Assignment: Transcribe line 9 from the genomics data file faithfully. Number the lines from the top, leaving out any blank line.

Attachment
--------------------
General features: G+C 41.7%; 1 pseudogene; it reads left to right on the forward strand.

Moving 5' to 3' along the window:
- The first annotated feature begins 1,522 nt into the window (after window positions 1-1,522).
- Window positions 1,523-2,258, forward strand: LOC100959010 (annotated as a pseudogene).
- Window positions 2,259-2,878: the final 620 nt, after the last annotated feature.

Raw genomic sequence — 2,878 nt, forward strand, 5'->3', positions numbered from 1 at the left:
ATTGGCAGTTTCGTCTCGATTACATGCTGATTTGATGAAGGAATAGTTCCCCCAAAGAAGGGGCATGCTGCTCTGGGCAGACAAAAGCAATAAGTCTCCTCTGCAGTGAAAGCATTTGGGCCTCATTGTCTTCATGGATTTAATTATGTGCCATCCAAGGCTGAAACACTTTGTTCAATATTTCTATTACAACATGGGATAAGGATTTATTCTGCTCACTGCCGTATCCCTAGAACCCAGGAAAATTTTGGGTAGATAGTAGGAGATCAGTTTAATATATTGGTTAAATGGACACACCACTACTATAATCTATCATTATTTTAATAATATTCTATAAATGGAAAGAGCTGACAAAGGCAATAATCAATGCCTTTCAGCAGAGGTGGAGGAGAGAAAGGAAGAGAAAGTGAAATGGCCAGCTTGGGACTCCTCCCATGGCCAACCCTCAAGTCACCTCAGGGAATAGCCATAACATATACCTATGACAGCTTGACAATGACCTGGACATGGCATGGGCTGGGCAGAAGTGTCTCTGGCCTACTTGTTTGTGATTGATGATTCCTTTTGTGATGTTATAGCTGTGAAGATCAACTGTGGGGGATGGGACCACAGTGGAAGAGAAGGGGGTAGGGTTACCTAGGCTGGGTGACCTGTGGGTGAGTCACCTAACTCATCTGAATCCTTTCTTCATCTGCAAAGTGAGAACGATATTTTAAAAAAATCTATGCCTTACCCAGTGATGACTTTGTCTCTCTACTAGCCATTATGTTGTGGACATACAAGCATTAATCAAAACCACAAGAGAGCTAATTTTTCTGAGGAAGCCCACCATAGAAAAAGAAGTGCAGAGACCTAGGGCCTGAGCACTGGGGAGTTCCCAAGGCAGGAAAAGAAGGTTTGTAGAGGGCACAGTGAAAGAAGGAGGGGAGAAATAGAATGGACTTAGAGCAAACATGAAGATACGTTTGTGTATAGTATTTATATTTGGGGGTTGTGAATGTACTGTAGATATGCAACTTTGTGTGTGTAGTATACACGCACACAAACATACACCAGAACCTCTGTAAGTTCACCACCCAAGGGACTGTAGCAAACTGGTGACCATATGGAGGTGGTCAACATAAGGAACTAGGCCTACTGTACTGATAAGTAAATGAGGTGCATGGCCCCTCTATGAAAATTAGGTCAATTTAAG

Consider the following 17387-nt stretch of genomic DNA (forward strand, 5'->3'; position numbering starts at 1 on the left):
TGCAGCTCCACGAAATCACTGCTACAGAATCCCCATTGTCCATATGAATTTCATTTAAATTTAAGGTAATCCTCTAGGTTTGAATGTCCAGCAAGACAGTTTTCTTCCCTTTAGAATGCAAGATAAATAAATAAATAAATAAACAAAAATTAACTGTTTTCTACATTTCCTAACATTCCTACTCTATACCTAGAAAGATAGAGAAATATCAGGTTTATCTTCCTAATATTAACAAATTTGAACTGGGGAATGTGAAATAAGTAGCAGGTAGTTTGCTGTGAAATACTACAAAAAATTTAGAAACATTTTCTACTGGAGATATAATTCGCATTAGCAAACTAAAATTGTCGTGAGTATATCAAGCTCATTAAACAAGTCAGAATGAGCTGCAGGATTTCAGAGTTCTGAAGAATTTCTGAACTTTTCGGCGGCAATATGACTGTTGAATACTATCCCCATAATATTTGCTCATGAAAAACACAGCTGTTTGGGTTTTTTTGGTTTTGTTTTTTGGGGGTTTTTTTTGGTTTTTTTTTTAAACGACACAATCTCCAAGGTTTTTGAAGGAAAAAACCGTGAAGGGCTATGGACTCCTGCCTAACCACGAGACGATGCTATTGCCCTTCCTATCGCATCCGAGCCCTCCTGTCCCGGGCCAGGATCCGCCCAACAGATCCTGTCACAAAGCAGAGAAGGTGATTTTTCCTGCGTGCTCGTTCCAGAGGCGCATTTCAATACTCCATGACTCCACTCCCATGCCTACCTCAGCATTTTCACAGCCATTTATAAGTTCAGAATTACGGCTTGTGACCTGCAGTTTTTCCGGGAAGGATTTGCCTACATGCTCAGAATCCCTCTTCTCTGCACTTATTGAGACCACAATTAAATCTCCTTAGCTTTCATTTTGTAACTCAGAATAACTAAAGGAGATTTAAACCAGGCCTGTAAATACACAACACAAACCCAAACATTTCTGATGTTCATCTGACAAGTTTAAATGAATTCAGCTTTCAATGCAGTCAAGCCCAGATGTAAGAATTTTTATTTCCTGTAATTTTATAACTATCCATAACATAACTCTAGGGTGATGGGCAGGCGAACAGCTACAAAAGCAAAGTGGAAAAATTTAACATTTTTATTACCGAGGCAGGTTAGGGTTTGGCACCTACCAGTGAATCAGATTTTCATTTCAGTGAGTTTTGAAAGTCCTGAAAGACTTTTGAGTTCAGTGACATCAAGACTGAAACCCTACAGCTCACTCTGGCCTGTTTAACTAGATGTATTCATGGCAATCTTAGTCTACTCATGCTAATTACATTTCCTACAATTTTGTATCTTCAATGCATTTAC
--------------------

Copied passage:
TGCAGCTCCACGAAATCACTGCTACAGAATCCCCATTGTCCATATGAATTTCATTTAAATTTAAGGTAATCCTCTAGGTTTGAATGTCCAGCAAGACAGTTTTCTTCCCTTTAGAATGCAAGATAAATAAATAAATAAATAAACAAAAATTAACTGTTTTCTACATTTCCTAACATTCCTACTCTATACCTAGAAAGATAGAGAAATATCAGGTTTATCTTCCTAATATTAACAAATTTGAACTGGGGAATGTGAAATAAGTAGCAGGTAGTTTGCTGTGAAATACTACAAAAAATTTAGAAACATTTTCTACTGGAGATATAATTCGCATTAGCAAACTAAAATTGTCGTGAGTATATCAAGCTCATTAAACAAGTCAGAATGAGCTGCAGGATTTCAGAGTTCTGAAGAATTTCTGAACTTTTCGGCGGCAATATGACTGTTGAATACTATCCCCATAATATTTGCTCATGAAAAACACAGCTGTTTGGGTTTTTTTGGTTTTGTTTTTTGGGGGTTTTTTTTGGTTTTTTTTTTAAACGACACAATCTCCAAGGTTTTTGAAGGAAAAAACCGTGAAGGGCTATGGACTCCTGCCTAACCACGAGACGATGCTATTGCCCTTCCTATCGCATCCGAGCCCTCCTGTCCCGGGCCAGGATCCGCCCAACAGATCCTGTCACAAAGCAGAGAAGGTGATTTTTCCTGCGTGCTCGTTCCAGAGGCGCATTTCAATACTCCATGACTCCACTCCCATGCCTACCTCAGCATTTTCACAGCCATTTATAAGTTCAGAATTACGGCTTGTGACCTGCAGTTTTTCCGGGAAGGATTTGCCTACATGCTCAGAATCCCTCTTCTCTGCACTTATTGAGACCACAATTAAATCTCCTTAGCTTTCATTTTGTAACTCAGAATAACTAAAGGAGATTTAAACCAGGCCTGTAAATACACAACACAAACCCAAACATTTCTGATGTTCATCTGACAAGTTTAAATGAATTCAGCTTTCAATGCAGTCAAGCCCAGATGTAAGAATTTTTATTTCCTGTAATTTTATAACTATCCATAACATAACTCTAGGGTGATGGGCAGGCGAACAGCTACAAAAGCAAAGTGGAAAAATTTAACATTTTTATTACCGAGGCAGGTTAGGGTTTGGCACCTACCAGTGAATCAGATTTTCATTTCAGTGAGTTTTGAAAGTCCTGAAAGACTTTTGAGTTCAGTGACATCAAGACTGAAACCCTACAGCTCACTCTGGCCTGTTTAACTAGATGTATTCATGGCAATCTTAGTCTACTCATGCTAATTACATTTCCTACAATTTTGTATCTTCAATGCATTTAC